Agya Ventures Closes $32 Million First Investment Fund

Venture capital firm focusing on early-stage proptech startups and the metaverse

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Looking to bridge the gap between actual real estate and the virtual kind, Agya Ventures announced Tuesday that it has closed its first investment fund at $32 million. The venture capital firm will focus on investing its Fund I in early-stage proptech startups, some of which deal with property in the metaverse.

Agya Ventures plans on investing about 50 to 55 percent in “conventional real estate tech” and about 45 percent in metaverse-oriented startups that form the “connective tissue” between the two worlds, said Kunal Lunawat, co-founder and managing partner at Agya Ventures.

SEE ALSO: The ‘Real State’ of the Metaverse in Real Estate

Lunawat believes that making such a connection will enhance property owners’ ability to own their content in the virtual world, making it more valuable to them and others engaged in their real estate ecosystem.

“I think it’s that ecosystem that we’ve taken for granted for so long,” said Lunawat. “That creators don’t own their content, which is what the metaverse can change, and the digital world can change in the physical world.”

IMG 0206 Agya Ventures Closes $32 Million First Investment Fund
Kunal Lunawat. Credit: Agya

Founded in 2019, the Manhattan-based venture capital firm began when Lunawat and fellow founder and managing partner Nobu Iguchi started a consulting business for a few large, Japan-based real estate developers and general contractors, helping them identify where their portfolio would benefit from technology integrations and partnerships, Lunawat said.

The co-founders, both immigrants to the U.S. who graduated together from Yale and from Harvard Business School, then decided to pivot to creating a venture capital firm in which many of their institutional real estate developers and general contracting services clients participated as leveraged partners in their fund.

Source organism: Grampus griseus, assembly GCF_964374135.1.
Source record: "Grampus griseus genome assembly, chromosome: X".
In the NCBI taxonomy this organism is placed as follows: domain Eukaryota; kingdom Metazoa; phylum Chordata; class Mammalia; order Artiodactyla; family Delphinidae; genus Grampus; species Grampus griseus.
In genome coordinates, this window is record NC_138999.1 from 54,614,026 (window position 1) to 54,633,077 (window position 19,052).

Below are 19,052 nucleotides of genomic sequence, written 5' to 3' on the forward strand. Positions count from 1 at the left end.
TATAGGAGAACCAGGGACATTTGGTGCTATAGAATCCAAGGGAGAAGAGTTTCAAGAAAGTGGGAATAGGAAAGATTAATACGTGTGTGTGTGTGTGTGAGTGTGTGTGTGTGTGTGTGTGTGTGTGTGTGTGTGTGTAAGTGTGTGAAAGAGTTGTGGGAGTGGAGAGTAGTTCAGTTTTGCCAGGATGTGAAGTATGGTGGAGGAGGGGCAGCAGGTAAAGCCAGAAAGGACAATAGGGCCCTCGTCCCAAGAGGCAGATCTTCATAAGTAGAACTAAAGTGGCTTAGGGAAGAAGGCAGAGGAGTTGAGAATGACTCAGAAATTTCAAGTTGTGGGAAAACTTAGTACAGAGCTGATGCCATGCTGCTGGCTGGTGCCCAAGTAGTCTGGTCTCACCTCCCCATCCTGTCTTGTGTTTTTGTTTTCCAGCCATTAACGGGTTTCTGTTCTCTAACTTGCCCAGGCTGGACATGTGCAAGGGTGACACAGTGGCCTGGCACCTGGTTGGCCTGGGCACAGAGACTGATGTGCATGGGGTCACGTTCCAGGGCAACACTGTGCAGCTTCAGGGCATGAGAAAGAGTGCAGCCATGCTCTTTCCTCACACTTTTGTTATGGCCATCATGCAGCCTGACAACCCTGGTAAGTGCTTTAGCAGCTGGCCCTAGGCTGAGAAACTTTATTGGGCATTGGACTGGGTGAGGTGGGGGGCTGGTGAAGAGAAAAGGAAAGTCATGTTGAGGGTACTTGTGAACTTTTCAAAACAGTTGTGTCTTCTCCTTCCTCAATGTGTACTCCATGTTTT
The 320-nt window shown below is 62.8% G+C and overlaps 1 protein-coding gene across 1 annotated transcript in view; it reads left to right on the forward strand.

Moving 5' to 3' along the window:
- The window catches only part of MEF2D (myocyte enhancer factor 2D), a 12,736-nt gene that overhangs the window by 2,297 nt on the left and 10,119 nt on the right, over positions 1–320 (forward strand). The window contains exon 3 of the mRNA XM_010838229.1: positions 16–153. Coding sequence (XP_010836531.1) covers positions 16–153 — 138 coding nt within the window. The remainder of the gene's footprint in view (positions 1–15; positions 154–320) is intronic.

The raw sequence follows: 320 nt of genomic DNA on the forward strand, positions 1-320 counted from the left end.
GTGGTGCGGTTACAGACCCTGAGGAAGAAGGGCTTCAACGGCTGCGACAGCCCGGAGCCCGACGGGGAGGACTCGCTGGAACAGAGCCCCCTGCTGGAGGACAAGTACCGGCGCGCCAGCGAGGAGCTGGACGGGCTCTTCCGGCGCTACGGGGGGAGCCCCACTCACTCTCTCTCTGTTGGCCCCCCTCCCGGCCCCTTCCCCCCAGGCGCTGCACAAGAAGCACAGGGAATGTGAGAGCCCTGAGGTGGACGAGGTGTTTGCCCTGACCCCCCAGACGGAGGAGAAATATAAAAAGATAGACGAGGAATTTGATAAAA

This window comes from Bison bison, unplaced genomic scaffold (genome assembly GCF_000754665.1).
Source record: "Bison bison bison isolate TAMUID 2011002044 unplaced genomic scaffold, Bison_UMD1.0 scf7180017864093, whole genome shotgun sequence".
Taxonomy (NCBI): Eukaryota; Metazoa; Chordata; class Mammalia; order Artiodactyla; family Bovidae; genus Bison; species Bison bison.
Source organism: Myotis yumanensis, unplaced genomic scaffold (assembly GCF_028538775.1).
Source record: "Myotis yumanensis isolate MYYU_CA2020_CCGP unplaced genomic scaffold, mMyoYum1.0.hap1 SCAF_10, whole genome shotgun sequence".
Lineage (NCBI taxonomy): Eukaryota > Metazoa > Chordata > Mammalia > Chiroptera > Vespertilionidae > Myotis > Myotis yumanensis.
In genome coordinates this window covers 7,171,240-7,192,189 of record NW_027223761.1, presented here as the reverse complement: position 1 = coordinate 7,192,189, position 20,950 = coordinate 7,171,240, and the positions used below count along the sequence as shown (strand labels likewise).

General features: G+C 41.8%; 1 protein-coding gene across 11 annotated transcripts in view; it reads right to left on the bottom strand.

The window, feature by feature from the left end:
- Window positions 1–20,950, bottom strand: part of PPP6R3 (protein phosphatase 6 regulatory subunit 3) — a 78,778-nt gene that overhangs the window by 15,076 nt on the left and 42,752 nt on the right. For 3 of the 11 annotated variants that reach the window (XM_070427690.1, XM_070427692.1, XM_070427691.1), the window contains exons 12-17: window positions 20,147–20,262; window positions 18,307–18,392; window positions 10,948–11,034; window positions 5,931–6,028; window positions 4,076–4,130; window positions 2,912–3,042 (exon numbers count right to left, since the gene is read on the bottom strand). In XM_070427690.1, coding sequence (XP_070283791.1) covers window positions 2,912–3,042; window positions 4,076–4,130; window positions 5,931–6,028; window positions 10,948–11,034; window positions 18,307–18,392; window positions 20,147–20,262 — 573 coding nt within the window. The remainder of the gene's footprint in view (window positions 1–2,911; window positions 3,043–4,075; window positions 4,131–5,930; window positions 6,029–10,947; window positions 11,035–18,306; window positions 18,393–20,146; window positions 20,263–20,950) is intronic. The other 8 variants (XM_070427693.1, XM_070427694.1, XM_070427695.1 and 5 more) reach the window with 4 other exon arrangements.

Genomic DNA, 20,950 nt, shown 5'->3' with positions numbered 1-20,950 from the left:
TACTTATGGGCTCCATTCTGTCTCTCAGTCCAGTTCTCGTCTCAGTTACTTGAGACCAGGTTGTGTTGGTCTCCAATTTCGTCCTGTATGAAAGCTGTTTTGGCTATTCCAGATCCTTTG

Agya Ventures is unusual in that its Fund I limited partners include leading real estate firms, general contractors, and smart city developers from Japan that have significant asset holdings and businesses in the Indo-Pacific region. Among them are Mitsubishi Estate, Tokyu Fudosan, Obayashi Corporation, Mori Trust and Hitachi Solutions.

Over the next year, Agya Ventures says it will continue to build business relationships in the Middle East, North Africa and the Asia-Pacific region, hoping to introduce opportunities for its portfolio companies beyond North America.

Lunawat is particularly proud that 50 percent of the startup founders in Agya Ventures’ portfolio have at least one female co-founder, far exceeding the current venture capital average of 18 percent.

The firm has invested in 19 companies, all based in the U.S., including Culdesac, a Phoenix-based startup that is creating a car-less neighborhood; Obsess, an interactive virtual retail store platform; Playhouse, a real estate video listings app, and Wildr, a social media platform still in stealth mode.

Philip Russo can be reached at prusso@commercialobserver.com.